The Challenges of Remote Work and How to Overcome Them
At the beginning of the pandemic, many of us thought that remote working would be a temporary set-up. But now, with the global health crisis still making waves across the globe, many companies are considering making working from home a permanent affair. At first, the idea of working remotely sounded ideal- having the freedom to work from wherever you want, not having to deal with long commutes, dress codes, supervisors breathing down your neck- the list goes on. But as the pandemic shows no end in sight, a year of remote work has led many of us that we may have been taking working in an office for granted.
Find out how remote setups can take a toll on employees and how you can manage them to work more effectively at home.
What Makes Work From Home Stressful
Lack of Choice
Autonomy, or having the freedom to make your own decisions, plays a critical role in self-motivation. When people feel more in control of their choices, they’re better motivated to complete tasks and achieve their goals. However, the situation that many of us are going through- locking ourselves up at home to protect ourselves from the virus and having no choice but to work from home- can feel frustrating.
Higher Chances of Overworking
What many of us thought would benefit from working from home was having the freedom to pace ourselves when it came to our assignments and tasks. Some employers were reluctant to implement remote work for the reason that employees would end up slacking off. However, the opposite is true. Because there’s no solid line between one’s work and personal life, many employees find it difficult to pinpoint when the workday starts and ends, and because of this, employees are more likely to overwork rather than slack off.
This can lead to a sedentary lifestyle that is extremely bad for your health. It may also lead to more severe issues such as chronic fatigue syndrome, which can affect your work and needs to be treated as soon as possible.
Having to Manage Your Own Time
Not everyone is an expert at time management. In an office setup, you feel more obligated to get your tasks done as soon as possible because your boss might look over them at the end of the day. At home, on the other hand, it’s straightforward to procrastinate on a project and binge-watch your favorite Netflix series.
When working from home, you no longer have to worry about your co-workers coming up to your cubicle and interrupting your progress. However, you may have more to worry about when you’re working remotely. Family matters, pets, chores, and even deliveries are just some of the responsibilities and interruptions you’re going to have to deal with.
Chances of Miscommunication
Even with messaging applications like Slack making communication much easier for teams, companies relying primarily on messaging are more likely to suffer from problems due to miscommunication. In messages, you can never really tell what another person is feeling and what emotions they’re trying to convey, which can easily lead to misunderstandings.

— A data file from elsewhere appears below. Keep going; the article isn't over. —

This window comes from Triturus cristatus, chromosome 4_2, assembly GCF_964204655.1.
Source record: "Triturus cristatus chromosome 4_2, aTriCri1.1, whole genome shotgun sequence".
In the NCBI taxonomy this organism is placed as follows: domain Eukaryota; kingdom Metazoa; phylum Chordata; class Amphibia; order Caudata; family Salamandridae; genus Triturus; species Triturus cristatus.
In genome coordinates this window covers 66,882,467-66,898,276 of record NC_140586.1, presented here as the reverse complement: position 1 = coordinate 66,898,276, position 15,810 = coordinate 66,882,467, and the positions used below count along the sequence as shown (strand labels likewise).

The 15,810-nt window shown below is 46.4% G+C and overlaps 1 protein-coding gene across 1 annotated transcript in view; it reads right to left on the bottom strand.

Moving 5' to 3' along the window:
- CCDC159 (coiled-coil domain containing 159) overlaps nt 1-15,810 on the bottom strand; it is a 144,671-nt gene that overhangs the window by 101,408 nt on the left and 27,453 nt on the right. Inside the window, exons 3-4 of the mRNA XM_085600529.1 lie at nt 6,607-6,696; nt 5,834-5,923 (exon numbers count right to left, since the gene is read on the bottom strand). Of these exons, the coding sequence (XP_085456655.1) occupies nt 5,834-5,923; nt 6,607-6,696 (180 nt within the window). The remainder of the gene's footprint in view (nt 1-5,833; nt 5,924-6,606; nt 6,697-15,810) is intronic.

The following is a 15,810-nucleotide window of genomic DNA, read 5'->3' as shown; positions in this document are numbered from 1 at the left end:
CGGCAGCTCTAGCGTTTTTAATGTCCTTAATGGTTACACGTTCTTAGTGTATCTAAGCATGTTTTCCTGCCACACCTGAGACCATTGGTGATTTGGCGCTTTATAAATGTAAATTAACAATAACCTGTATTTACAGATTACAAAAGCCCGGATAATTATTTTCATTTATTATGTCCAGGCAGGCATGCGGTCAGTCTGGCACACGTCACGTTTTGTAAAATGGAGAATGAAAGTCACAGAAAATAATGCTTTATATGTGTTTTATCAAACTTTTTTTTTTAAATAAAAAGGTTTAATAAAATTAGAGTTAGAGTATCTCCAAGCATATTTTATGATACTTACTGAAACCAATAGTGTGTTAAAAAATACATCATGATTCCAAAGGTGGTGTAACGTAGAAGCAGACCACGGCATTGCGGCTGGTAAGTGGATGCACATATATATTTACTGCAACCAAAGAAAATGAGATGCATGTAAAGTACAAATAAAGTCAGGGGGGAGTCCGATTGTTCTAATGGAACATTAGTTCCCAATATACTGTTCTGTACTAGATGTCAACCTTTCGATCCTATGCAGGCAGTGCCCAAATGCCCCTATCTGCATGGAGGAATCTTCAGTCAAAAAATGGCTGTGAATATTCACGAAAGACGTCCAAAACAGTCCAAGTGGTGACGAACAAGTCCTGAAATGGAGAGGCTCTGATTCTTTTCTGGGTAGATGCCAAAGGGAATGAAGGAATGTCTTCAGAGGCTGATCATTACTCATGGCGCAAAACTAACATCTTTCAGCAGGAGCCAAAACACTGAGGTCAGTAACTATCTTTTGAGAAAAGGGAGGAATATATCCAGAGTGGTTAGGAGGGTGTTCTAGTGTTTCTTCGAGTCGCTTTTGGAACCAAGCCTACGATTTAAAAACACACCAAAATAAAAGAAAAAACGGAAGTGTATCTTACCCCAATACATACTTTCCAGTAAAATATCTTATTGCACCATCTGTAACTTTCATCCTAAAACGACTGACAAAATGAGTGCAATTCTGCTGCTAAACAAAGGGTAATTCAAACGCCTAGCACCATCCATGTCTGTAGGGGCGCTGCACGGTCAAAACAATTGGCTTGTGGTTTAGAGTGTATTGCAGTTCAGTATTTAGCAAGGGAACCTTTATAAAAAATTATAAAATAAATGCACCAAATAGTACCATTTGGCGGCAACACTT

Feelings of Isolation
In most cases, working from home can bring a sense of calm that you can’t find in the office. However, too much of anything is never good for you. Remote work can lead to social isolation, heavily impacting one’s motivation to finish their tasks. This is especially true in stressful work situations, where isolation can harm productivity.
How to Overcome The Challenges of Remote Work
Despite all these challenges, it isn’t impossible to manage or even enjoy working from home. Whether you’re a freelancer or an employee doing remote work, you can benefit from these tips to help make working from home more enjoyable.
Remember to Take Breaks
When your days don’t have any structure, it can be easy to forget to take a break. If you don’t set up a schedule to take breaks, you’ll find yourself sitting at your desk for hours on end and realizing that it’s already the end of the day. Set up a timer every hour that reminds you to take a break to stand up, stretch, and move around the room.
Organize Your Tasks
It’s essential to prioritize your tasks and remember to deal with them according to your energy and not the time you have. Your energy may fluctuate within the day, so take advantage of the time where you feel most motivated to do your work and consider taking breaks at times when you start to feel tired. If possible, try to limit the number of tasks you deal with per day and use anti-distraction applications that can help you focus when you need to.
Create a Solid Line Between Your Work Life and Personal Life
Your work-life balance plays a vital role in helping prevent burnout caused by working from home. You can separate your work life from your personal life by setting routines, using time blocking, and setting work boundaries by not allowing work-related tasks to bleed through your time.
Make Time for Socialization
Both physical and social isolation can take a toll on our mental health. Consider including social breaks in your daily routine, allowing you to interact with friends or family, and temporarily taking your mind off work. Even a simple conversation with someone at home or a quick call with a friend can make a big difference.
Working from home isn’t easy, but with a bit of effort, time management, and self-care, it doesn’t have to be all bad. And while work is important, it’s also essential to prioritize your health and make sure that you’re allowing yourself time to rest and recharge to work more effectively. For now, it may feel like a struggle, but with enough practice, who knows? You may find that remote work may be the best thing for you and your career.